Estampas de la Raza exhibition to show contemporary prints from the Romo collection.

Delaware Art Museum invites the public to experience Estampas de la Raza: Contemporary Prints from the Romo Collection, on view from April 1 to May 28, 2023. The exhibition chronicles the unique heritage, history, and experience of Mexican Americans and Latinos between 1980 and 2010. It showcases 61 eye-catching screen prints and lithographs from the collection of the McNay Art Museum in San Antonio, TX.

Both lifelong educators, Harriett and Ricardo Romo spent four decades supporting Latino artists and collecting their works. Inspired by the Chicano art movement of the 1960s and 1970s, many of these artists activate Pop Art aesthetics and powerful messages to explore the complex identities and struggles of Latinos living in the United States. The exhibition highlights Mexican icons, including Frida Kahlo and Che Guevara, and celebrates Latino cultural traditions.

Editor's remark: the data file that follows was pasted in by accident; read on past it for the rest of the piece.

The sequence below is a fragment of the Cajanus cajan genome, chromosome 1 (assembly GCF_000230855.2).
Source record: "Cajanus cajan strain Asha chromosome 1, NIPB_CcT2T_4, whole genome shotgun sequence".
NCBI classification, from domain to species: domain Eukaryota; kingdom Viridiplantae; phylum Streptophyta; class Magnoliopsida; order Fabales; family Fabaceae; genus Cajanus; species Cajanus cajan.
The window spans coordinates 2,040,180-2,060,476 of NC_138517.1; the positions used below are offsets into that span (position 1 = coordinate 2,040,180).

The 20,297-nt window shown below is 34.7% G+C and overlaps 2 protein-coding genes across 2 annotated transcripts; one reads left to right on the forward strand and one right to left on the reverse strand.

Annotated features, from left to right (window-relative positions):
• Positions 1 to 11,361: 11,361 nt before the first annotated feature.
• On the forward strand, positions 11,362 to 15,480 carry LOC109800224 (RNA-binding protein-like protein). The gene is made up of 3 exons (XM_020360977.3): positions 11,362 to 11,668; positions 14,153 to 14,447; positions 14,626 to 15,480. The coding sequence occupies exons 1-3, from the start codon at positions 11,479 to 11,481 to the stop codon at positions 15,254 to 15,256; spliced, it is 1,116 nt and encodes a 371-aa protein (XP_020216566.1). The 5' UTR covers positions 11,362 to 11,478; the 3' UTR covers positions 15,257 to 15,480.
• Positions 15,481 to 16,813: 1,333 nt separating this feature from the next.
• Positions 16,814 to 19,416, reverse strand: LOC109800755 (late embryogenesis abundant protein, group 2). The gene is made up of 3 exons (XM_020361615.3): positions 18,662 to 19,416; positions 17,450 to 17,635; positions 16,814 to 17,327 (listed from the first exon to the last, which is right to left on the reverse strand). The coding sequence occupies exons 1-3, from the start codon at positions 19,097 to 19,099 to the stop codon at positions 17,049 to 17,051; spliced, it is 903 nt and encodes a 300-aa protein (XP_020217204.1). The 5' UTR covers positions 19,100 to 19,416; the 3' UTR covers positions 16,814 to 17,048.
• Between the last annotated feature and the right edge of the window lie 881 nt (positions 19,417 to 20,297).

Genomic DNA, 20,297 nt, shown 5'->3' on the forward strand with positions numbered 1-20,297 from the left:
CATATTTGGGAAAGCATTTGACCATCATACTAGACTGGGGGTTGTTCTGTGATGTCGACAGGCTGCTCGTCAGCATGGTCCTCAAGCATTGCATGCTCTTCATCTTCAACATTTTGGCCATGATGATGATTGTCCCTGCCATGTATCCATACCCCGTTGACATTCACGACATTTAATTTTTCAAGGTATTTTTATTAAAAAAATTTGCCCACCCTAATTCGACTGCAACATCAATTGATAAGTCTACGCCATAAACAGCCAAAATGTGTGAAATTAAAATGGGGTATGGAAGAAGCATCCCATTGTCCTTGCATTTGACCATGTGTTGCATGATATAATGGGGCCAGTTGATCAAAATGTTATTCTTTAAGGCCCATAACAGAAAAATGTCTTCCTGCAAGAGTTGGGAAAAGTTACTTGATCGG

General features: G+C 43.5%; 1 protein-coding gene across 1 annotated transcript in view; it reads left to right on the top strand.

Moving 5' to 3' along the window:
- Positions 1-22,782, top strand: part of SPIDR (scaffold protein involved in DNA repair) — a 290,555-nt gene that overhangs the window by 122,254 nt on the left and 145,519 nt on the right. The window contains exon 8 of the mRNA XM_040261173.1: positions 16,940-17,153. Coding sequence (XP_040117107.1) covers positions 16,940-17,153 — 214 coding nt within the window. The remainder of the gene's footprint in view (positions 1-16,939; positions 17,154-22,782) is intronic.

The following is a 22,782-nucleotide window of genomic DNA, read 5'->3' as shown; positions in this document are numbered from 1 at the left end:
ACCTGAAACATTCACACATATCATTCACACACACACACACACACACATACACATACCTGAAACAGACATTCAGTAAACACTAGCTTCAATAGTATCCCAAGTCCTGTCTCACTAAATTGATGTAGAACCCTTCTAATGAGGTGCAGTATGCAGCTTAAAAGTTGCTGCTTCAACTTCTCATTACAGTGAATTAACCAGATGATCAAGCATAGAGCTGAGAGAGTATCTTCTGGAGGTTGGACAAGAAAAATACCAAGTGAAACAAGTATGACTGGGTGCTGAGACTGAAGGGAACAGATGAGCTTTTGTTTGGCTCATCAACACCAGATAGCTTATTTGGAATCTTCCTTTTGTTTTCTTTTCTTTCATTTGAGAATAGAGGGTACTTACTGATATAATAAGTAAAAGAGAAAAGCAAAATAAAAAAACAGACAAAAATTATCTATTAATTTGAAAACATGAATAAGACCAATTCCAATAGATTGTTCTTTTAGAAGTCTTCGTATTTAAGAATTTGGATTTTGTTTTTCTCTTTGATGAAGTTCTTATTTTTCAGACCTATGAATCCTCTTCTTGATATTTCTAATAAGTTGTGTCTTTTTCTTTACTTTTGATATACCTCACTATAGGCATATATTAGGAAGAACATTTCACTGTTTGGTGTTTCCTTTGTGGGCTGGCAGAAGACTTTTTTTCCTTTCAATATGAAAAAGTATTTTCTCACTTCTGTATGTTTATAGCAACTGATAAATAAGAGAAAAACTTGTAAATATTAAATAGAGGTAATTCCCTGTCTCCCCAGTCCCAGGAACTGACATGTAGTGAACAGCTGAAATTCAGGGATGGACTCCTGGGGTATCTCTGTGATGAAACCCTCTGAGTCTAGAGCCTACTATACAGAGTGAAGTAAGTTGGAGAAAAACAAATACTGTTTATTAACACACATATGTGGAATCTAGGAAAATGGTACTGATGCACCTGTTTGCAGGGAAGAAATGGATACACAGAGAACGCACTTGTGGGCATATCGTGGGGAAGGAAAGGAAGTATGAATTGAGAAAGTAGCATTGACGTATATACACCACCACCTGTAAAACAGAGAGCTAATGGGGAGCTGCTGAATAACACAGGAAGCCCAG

Estampas de la Raza provides a comprehensive introduction to the Latino artists’ contribution to post-1960 American printmaking. The exhibition also raises awareness of three highly influential print shops—Self Help Graphics & Art (SHG) and Modern Multiples in Los Angeles, and Coronado Studio in Austin. Of the more than 60 prints in the exhibition, the vast majority came from one of these collaborative shops. These shops have not only introduced a previously underserved audience to printmaking, but have also been central to the creativity and cultural awareness of their respective Chicano and Latino communities.

Works in the exhibition focus on five themes: Identity; Struggle; Tradition, Culture, Memory; Icons; and Other Voices. The 44 featured printmakers include Raul Caracoza, Sam Coronado, Richard Duardo, Germs (Jaime Zacarias), Ignacio Gomez, Ester Hernandez, Luis A. Jiménez Jr., Malaquias Montoya, Frank Romero, Patssi Valdez, and Ernesto Yerena.